Gawker has since hired full-time, salaried writers. It eliminated the 12-posts-per-day rule and changed the bonus to a reward for getting the most unique visitors rather than pageviews. Leaders of Gawker sites, such as Jezebel, get a bonus pool that they divvy up among their bloggers. That means that a piece of original reporting or thoughtful analysis that brings links from other blogs will be the most-valued content. Focusing on uniques measures a post’s reach and appeal to new readers—while at the same time de-emphasizing the engagement of core readers, who may be creating additional pageviews by refreshing the page to participate in a conversation thread. Each metric has its merits from a business standpoint, but tallying unique visitors is, arguably, a better model for rewarding journalistic success.
“Nick [Denton, Gawker’s owner] was trying to reverse-engineer a system to make an editorial choice based on quality, and justify it based on traffic,” says Pareene. And that made it a more rewarding, if still very demanding, place to work. “One of the ideas was, you could spend more time on one really good post instead of doing four short posts,” Pareene explains. “The incentive to keep working was there, but it wasn’t about volume, it was about quality.”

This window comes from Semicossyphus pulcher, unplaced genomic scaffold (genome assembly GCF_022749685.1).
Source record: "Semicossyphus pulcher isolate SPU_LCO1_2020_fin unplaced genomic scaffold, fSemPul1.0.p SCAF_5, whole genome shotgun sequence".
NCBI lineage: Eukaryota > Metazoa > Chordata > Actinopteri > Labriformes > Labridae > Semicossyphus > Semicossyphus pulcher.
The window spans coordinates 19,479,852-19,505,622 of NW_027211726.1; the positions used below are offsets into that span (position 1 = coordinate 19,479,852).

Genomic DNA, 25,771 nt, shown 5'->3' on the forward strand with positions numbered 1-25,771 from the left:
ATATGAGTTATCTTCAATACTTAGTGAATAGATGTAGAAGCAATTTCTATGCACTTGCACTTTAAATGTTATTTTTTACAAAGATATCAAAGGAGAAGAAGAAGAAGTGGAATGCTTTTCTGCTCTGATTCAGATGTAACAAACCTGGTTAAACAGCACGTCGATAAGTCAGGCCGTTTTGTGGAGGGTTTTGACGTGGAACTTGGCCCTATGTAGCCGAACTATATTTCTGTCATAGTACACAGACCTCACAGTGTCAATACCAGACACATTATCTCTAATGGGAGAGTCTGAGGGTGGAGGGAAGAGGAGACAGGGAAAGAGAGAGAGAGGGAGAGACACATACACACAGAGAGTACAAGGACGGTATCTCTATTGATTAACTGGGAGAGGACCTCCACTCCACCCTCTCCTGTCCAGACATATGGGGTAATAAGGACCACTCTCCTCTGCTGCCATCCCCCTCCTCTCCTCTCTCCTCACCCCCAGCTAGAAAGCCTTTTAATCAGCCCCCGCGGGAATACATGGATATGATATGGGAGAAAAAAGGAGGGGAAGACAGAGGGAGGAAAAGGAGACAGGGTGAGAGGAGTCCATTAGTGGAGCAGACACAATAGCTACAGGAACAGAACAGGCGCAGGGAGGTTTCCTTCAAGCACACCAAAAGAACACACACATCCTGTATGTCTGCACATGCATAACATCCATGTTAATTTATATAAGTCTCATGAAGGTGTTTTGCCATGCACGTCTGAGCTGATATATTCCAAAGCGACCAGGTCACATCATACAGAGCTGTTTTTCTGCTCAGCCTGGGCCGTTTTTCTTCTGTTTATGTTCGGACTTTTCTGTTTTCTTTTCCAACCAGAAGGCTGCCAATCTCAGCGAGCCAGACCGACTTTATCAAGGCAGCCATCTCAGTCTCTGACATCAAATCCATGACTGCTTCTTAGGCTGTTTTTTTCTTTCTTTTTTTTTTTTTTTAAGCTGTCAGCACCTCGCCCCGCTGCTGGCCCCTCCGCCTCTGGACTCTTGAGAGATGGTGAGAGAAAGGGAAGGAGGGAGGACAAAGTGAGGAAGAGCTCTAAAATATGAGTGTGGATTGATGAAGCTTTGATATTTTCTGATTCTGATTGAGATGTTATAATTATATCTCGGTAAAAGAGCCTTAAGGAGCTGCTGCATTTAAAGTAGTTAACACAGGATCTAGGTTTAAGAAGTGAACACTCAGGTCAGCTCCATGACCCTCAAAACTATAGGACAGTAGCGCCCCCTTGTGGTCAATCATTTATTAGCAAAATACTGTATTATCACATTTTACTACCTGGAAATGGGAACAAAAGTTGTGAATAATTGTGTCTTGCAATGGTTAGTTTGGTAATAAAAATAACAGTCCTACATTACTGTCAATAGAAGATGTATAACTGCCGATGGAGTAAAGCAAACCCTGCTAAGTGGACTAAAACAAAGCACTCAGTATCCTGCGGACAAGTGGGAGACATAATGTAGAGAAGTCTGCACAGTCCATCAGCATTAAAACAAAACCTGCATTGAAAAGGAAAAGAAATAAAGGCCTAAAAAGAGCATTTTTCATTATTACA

At TPM, meanwhile, the bonus pool attempts to combine different metrics so that it rewards reporters with different responsibilities, both those who generate mountains of short news items for regular readers and those who produce enterprise pieces that bring in more outside links.
Ironically, the Faster Times model works best not for the hungry kid right out of college, but for someone with a full-time job elsewhere. Clay Risen says he would consider working that way again as long it’s a side gig, not the core of how he makes his living. “I wouldn’t want to be in the position of having to write certain things because that’s what the numbers told me,” he says, adding, “There’s a place for that kind of writing as long as it’s not the only system.”
A few months after interviewing with The Faster Times, my big-media ship came in. I got a job as an editor at Newsweek, and all the generous benefits and financial security that came with it. If you’re reading this magazine, you probably know what happened to Newsweek shortly after I started there in September 2009. Now I am a freelancer again, which is a lot more like being a traveling salesman than I ever thought a journalist’s life would be. But at least I don’t work on commission—yet.